"Supporting work-from-home options can be time consuming for both the radiologists and the IT team," he said. One area where this comes into play is the workstation displays used by the radiologist to view images. It is up to the facility to ensure that radiologists are reading from displays that are appropriately calibrated, lit, cleaned, and maintained."
vRad found a way to address the challenge was to make use of display systems that have quality assurance built into the display ecosystem.
"The displays are DICOM-calibrated out-of-the-box and continuously monitored in the background," Lj said. "Built-in sensors automatically take care of the brightness and diagnostic checks. And since the displays are connected to the internet via a secure and encrypted connection with no access to patient data, information is communicated directly to the cloud â€“ eliminating nearly all of the work once required of our radiologists. They are even MQSA compliant for mammography, which has more stringent requirements than even the ACR or New York."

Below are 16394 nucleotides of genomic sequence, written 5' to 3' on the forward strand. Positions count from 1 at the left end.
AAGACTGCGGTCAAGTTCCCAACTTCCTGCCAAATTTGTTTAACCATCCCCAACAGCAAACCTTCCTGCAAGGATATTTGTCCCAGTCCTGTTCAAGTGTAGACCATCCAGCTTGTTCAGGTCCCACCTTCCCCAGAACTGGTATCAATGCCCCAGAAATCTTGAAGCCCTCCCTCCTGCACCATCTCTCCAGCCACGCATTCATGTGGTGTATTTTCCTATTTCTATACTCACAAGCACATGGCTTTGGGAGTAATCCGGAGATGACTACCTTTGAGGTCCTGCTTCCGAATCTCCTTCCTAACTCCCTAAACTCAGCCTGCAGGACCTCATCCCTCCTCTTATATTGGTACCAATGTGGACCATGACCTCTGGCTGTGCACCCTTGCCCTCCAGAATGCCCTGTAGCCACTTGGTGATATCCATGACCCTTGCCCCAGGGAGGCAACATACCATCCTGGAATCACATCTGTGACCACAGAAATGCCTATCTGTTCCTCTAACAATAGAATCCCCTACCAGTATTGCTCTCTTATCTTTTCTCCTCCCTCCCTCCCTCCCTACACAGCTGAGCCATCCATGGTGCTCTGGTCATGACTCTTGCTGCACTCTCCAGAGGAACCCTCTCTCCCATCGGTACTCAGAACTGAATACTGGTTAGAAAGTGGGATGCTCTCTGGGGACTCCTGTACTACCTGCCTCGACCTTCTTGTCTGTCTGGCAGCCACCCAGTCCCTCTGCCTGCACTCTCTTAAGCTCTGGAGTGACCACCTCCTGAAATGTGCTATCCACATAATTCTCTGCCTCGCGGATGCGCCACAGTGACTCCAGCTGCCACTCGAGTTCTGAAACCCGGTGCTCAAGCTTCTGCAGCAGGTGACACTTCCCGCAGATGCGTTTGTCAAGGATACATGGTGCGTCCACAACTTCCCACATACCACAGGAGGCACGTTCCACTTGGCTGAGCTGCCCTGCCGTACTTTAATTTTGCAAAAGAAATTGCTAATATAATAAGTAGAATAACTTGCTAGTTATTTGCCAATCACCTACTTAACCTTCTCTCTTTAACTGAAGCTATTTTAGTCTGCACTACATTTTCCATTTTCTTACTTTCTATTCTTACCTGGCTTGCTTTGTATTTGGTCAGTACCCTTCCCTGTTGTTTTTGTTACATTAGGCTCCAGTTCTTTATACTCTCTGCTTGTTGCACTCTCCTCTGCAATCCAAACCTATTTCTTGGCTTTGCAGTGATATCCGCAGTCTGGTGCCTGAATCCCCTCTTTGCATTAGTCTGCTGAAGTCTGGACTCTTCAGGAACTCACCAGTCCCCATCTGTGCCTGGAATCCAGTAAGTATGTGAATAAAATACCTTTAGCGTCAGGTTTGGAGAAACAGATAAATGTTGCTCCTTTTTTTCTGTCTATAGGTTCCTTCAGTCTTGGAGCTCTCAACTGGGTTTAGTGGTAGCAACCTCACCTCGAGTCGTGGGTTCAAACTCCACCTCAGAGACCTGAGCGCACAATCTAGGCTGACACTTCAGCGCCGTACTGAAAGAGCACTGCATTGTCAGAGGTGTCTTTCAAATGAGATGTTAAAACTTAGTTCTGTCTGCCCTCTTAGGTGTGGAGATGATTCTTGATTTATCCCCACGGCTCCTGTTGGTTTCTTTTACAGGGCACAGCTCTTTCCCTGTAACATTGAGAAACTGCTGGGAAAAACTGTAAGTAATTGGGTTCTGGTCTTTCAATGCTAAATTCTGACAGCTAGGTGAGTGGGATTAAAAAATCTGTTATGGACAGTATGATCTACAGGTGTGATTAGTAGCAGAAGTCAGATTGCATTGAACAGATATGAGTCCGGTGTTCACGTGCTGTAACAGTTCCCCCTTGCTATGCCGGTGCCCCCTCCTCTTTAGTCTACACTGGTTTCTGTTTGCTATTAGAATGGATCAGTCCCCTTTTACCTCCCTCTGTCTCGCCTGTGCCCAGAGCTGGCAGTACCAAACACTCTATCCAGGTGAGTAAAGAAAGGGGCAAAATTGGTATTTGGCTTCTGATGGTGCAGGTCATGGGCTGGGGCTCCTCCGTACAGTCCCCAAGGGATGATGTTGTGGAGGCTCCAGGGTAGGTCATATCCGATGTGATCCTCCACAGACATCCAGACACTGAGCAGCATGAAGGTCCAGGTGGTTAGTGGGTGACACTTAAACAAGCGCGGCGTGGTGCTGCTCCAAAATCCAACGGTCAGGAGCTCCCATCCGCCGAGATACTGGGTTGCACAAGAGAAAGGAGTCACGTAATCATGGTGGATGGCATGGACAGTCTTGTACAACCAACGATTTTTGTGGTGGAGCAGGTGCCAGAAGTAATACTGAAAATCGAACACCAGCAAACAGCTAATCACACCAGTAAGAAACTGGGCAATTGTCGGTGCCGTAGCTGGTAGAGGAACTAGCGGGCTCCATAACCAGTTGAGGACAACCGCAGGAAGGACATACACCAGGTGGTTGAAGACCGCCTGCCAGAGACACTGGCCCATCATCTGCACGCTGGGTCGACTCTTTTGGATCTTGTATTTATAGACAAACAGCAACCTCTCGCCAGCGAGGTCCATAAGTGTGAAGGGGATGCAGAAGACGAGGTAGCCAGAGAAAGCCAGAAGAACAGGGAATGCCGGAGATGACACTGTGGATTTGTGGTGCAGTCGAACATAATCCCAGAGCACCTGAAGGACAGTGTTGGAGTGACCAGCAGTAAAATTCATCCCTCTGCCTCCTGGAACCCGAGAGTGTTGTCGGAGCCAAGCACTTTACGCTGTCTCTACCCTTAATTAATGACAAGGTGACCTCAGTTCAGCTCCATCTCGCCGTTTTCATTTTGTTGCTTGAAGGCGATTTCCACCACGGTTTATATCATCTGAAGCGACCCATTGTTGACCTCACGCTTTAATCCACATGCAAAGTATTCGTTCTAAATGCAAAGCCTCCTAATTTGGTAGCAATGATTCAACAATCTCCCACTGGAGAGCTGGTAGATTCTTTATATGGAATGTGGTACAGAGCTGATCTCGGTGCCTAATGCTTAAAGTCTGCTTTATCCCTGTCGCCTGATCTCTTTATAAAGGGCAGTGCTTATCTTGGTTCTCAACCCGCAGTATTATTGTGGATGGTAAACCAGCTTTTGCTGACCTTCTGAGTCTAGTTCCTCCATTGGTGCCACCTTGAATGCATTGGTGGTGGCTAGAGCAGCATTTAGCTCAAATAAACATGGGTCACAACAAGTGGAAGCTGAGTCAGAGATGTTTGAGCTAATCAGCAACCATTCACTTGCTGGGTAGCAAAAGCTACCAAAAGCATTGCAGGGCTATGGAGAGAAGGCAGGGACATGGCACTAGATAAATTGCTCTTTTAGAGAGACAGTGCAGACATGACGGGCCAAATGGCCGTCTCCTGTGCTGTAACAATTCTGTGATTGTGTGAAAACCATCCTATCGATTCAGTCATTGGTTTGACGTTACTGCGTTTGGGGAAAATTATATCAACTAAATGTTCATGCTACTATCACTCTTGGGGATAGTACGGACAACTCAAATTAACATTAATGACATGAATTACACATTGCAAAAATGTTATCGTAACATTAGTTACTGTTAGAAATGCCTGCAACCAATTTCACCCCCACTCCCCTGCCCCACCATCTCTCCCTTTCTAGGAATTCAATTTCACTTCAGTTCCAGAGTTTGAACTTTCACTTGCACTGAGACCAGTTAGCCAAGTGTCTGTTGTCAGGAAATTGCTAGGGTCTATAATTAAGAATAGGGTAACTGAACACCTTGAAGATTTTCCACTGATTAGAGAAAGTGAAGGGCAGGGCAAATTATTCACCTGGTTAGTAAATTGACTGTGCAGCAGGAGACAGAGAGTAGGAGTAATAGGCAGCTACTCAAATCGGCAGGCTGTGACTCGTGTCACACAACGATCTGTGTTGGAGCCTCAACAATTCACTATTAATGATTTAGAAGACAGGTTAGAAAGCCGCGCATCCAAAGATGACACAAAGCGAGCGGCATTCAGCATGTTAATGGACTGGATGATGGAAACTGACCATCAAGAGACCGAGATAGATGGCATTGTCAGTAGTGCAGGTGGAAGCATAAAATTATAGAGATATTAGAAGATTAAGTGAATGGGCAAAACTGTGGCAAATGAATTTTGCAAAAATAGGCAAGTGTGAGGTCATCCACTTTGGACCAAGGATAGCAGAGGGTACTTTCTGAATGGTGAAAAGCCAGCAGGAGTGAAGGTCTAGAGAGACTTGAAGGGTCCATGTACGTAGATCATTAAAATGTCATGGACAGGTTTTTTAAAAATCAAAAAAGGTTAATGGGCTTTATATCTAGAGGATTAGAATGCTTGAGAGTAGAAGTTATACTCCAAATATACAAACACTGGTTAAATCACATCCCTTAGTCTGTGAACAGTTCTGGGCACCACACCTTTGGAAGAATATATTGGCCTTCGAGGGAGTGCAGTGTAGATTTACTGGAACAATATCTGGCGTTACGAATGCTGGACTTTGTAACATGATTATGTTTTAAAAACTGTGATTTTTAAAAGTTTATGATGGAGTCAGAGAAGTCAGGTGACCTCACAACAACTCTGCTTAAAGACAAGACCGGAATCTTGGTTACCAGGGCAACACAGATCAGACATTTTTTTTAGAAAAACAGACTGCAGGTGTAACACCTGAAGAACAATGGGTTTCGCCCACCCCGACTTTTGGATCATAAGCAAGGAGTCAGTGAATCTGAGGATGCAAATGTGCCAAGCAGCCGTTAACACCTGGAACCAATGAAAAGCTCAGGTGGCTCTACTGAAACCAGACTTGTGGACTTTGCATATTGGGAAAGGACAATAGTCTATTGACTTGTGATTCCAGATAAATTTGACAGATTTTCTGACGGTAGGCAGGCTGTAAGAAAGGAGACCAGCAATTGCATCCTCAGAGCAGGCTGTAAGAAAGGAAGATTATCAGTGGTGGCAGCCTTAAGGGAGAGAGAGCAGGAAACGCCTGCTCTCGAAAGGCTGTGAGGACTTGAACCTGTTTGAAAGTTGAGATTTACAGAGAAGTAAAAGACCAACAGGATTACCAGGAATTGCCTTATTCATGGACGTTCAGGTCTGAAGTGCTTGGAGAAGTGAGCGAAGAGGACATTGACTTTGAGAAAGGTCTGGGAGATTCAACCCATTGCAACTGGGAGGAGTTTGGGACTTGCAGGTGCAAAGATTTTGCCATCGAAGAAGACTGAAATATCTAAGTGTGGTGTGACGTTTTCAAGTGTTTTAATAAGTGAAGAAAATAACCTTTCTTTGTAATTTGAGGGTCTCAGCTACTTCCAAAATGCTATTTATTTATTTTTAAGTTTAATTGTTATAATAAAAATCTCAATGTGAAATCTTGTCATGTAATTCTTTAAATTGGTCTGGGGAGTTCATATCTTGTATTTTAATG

Focusing on the critical aspect of quality assurance in radiology and breast screening also helps vRad with staffing challenges, Lj explained.
"Our radiologists tell us they are confident in their equipment. Not only are images high resolution, but the automated calibration runs daily performance tests and self-corrects anything that is the slightest bit off, even if it is just one-tenth of a percentage point," Lj concludes. "Having state-of-the-art displays also helps our recruitment; radiologists know that our investment in tech is an investment in them. Ultimately, we are getting the noise out of the way so they can focus on what they do best: patient care."